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Hum Genet. 1997 Oct;100(5-6):491-6.

Genetic studies of the leptin receptor gene in morbidly obese French Caucasian families.

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CNRS EP10 Institut Pasteur de Lille, France.


Family studies have shown that in some populations up to 75% of the variation of body mass index can be explained by genetic factors. However, in humans, no major obesity gene has been identified to date. In contrast, there are a number of genetically well defined animal models for obesity. In two of those models (ob/ob and db/db), defects in the same pathway are responsible for obesity. Recently, some evidence has been found for the OB gene also being involved in human obesity. In this study we investigated the potential role of the OB receptor (OBR) in the etiology of massive obesity in humans using familial linkage analyses and case-control association studies. The typing of two microsatellite markers (D1S198 and D1S209), flanking the OBR gene, in 256 sib pairs showed no evidence for linkage with obesity. In order to be able to detect small gene effects, association studies with a 3'-UTR insertion/deletion polymorphism were carried out. The results of these analyses remained non-significant (chi 2 = 3.442, P = 0.18). However, subjects heterozygous for the insertion/deletion polymorphism showed a slight trend towards lower insulin values 30 min after an oral glucose load compared to homozygous individuals (P = 0.02). In summary, our results do not support a major role of the human OBR gene in the development of morbid obesity in our population.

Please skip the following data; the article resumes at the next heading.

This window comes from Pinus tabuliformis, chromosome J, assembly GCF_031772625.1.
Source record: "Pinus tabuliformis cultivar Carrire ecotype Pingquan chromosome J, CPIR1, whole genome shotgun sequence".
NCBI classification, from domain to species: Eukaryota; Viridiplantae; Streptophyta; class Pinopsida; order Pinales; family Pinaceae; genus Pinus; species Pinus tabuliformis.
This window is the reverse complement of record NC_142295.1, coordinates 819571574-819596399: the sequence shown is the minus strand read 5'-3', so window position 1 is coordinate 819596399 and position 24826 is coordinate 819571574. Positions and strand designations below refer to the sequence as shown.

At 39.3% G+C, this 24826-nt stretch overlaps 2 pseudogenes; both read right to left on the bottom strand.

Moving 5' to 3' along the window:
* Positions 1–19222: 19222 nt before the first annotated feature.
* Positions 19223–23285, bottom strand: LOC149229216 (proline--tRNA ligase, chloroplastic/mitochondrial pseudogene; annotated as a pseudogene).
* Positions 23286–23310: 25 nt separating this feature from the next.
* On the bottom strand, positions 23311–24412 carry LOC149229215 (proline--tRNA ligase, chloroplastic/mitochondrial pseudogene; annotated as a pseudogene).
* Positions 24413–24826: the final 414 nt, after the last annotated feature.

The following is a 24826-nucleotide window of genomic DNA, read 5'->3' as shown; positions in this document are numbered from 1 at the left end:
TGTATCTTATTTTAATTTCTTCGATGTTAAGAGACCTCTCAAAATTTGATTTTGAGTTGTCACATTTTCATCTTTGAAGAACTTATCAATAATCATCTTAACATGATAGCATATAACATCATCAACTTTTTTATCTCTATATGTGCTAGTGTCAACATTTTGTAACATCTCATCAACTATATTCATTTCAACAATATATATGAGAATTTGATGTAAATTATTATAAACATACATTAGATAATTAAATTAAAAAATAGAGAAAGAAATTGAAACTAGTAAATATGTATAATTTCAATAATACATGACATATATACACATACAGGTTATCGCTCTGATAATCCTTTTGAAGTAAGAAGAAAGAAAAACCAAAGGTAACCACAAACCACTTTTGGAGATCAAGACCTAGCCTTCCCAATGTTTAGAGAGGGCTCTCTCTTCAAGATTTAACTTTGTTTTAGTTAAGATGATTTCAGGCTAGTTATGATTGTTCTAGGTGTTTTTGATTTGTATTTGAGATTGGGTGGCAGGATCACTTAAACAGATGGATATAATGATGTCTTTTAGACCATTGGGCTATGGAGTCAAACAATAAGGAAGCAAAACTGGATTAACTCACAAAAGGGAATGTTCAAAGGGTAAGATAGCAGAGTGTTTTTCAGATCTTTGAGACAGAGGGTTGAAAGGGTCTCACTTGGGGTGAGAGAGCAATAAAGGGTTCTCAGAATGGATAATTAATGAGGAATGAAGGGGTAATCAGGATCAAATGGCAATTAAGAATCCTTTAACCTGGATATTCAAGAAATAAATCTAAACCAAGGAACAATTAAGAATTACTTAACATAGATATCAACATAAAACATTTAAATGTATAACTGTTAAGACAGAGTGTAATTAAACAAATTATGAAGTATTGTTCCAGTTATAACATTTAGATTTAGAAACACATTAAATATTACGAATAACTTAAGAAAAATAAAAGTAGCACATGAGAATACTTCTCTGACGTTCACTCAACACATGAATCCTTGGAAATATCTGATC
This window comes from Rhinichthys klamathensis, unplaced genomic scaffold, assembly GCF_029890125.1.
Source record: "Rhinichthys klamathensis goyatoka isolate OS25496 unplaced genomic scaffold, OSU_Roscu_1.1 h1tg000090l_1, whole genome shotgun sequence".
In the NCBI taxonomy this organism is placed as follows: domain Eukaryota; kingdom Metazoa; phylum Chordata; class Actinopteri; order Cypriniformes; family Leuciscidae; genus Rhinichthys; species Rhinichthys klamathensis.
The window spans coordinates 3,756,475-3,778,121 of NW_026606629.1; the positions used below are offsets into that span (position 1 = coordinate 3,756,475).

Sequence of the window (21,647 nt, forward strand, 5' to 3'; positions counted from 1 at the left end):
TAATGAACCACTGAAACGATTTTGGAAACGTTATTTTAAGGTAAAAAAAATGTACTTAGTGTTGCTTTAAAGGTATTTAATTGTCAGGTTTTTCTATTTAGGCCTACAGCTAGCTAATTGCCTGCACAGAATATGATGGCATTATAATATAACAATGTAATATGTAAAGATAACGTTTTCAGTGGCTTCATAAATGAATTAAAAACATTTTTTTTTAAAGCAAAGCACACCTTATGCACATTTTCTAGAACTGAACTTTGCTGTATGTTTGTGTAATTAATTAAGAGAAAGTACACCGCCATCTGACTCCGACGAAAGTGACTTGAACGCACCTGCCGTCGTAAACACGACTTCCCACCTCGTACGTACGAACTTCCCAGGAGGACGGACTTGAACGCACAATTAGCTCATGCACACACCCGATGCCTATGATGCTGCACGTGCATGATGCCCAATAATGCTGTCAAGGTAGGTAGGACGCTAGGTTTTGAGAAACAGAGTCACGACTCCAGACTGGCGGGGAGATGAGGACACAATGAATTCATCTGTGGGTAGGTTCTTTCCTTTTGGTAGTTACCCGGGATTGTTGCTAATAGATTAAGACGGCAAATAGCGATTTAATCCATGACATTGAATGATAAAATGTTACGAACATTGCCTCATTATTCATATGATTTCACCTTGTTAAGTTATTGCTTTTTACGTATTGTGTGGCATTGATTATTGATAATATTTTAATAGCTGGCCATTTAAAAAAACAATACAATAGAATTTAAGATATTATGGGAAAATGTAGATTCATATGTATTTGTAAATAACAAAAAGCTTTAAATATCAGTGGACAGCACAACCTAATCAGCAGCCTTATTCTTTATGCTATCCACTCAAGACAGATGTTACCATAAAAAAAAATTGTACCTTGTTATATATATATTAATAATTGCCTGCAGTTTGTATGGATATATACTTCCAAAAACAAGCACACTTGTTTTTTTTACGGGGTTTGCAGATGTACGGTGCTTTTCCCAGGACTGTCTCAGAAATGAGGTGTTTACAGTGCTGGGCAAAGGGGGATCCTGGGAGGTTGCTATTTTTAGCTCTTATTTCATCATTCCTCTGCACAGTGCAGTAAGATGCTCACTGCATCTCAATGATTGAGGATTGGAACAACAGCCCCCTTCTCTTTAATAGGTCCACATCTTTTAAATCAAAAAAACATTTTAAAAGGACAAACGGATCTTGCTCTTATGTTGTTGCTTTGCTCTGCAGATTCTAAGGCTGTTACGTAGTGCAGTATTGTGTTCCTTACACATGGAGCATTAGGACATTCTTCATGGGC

[Indexed for MEDLINE]

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